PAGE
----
When we started exploring the Southwest of America 32 years ago, we didn't care too much for art even though we were Europeans.
Stepping into a Gallery in Santa Fe or Gallup or even into an old time Trading Post in the middle of nowhere, we were overwhelmed from the beauty and variety of the different art objects the Navajo, Hopi and Pueblo Indians are able to create.
It is even more astonishing when you know, that in the many different native languages, there is no word for "art".
In the everyday life of the Indians or Native Americans, what they prefer to hear, it is very important to create things which show harmony, balance and an intrinsic beauty for the individual and the society.
We are talking about common things, like Clay pots to carry water, woven blankets or rugs which are able to fill a room with beauty and warmth, masterful carved Kachinas of the Hopi, to give away to young Hopi-Girls from the Ceremonial dancers to educate the girls in the tribes myths, fetishes of the Zuni, which transfer the spirits of the animals to their owners, or Turquoise and Silver jewelry for ceremonials and to adorn the personality of the person who wears it.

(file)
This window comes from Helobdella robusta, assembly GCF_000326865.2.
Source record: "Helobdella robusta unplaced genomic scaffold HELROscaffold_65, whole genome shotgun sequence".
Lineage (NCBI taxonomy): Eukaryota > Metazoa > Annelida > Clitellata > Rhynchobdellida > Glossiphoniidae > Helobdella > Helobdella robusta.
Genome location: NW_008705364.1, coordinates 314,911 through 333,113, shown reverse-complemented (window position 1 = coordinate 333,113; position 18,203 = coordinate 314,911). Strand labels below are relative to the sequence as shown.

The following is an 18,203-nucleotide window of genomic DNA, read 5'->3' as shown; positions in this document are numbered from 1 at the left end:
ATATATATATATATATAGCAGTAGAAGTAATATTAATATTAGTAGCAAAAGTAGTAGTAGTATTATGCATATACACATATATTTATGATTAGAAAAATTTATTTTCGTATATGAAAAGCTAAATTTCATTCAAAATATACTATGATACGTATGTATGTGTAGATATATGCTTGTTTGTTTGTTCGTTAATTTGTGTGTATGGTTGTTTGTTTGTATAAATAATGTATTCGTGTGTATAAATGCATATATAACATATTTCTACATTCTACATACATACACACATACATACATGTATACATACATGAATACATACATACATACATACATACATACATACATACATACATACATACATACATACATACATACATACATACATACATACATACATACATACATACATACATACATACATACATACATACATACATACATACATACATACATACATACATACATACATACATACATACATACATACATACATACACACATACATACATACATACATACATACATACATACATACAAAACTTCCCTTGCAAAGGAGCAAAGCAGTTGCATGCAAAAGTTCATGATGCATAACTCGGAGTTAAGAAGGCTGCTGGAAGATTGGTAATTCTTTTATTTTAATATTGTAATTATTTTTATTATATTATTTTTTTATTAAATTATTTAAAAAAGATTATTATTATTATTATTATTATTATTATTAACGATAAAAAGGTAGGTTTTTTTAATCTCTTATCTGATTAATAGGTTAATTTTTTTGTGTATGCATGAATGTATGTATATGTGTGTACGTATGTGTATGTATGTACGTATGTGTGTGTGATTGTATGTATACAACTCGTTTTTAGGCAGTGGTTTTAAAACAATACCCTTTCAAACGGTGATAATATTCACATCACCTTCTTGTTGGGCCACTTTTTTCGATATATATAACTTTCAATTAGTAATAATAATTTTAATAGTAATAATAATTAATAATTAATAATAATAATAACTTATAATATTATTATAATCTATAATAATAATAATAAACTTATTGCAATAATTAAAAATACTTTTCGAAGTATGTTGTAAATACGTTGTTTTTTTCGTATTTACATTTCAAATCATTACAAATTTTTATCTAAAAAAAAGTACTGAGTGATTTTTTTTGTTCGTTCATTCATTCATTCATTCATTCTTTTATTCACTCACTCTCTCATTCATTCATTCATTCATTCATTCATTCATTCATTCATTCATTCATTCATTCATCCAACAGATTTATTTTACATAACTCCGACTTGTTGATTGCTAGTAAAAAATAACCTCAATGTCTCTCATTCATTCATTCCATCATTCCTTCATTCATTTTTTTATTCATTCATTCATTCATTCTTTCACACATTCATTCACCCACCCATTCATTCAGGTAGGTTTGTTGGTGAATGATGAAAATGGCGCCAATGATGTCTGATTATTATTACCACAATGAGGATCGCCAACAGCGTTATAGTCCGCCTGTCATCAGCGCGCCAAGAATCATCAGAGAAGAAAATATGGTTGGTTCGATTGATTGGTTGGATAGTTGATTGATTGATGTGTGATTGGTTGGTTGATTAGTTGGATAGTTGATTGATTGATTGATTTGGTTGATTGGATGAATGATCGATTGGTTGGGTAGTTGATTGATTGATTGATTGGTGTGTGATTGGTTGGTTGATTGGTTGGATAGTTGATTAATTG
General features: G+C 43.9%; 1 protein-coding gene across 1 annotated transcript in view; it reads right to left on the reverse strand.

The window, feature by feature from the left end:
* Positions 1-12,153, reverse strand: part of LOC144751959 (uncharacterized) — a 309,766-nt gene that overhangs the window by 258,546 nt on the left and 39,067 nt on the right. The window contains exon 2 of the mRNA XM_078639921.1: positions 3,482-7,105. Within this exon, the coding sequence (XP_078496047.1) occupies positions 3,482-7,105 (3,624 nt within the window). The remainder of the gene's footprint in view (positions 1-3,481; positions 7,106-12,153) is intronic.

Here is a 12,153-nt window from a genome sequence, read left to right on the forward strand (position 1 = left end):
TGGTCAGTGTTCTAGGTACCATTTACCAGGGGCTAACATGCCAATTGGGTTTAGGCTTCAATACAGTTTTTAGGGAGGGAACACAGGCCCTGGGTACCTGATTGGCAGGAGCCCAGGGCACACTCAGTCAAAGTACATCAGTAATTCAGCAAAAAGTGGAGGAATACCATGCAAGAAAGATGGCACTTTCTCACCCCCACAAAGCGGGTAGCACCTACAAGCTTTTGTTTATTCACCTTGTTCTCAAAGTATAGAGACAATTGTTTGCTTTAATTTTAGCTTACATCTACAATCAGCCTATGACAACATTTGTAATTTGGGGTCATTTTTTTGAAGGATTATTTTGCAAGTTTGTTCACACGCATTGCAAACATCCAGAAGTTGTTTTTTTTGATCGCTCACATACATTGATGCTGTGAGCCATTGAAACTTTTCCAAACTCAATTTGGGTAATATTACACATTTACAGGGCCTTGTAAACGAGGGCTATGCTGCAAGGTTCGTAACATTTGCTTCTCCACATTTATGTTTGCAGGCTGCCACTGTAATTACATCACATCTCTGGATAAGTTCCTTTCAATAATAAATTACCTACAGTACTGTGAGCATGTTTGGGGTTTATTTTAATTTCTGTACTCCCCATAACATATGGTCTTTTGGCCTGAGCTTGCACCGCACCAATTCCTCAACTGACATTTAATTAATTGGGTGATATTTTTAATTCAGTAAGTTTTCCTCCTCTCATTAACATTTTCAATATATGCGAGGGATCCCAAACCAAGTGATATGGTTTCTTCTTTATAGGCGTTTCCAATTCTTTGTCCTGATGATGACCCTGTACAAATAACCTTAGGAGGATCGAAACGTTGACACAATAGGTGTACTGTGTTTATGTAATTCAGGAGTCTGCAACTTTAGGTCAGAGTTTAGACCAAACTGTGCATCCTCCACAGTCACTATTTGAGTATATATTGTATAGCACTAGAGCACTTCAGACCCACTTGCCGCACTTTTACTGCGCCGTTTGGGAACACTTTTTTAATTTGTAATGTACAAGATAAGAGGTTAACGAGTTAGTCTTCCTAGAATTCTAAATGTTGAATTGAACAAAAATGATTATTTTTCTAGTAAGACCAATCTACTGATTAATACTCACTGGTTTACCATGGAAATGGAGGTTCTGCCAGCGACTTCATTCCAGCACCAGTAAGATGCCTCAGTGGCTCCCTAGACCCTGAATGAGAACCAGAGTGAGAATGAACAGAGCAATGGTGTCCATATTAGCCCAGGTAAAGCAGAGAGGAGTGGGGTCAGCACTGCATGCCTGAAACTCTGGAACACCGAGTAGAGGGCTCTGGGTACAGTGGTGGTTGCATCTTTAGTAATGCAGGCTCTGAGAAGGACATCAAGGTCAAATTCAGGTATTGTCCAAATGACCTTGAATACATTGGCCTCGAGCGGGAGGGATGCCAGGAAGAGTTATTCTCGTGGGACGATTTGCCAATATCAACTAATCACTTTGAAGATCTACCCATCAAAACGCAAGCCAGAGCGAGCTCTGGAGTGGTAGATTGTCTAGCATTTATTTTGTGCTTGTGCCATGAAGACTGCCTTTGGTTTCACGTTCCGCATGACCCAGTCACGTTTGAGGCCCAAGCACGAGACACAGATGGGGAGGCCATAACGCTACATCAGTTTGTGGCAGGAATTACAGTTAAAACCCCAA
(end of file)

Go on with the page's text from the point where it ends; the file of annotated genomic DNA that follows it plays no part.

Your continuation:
We learned from the Indian artists, that they only work on their objects, if they feel in harmony with their body, spirit and soul.
They deeply believe that this is the only way, to create things of intrinsic beauty, which enables other people to reach a spiritual balance the Navajo or Dineh, how they call themselves, call "May you walk in Beauty".
The deep spirituality of the indigenous people plus the intense cultural exchange with Spaniards and Anglo-Americans from the beginning 17.th century which occurred only in the Southwest of the United states, let it happen, that "small town" Santa Fe became the second largest Art Market of the USA and once a year for the Indian Market the worldwide biggest for Native American Art.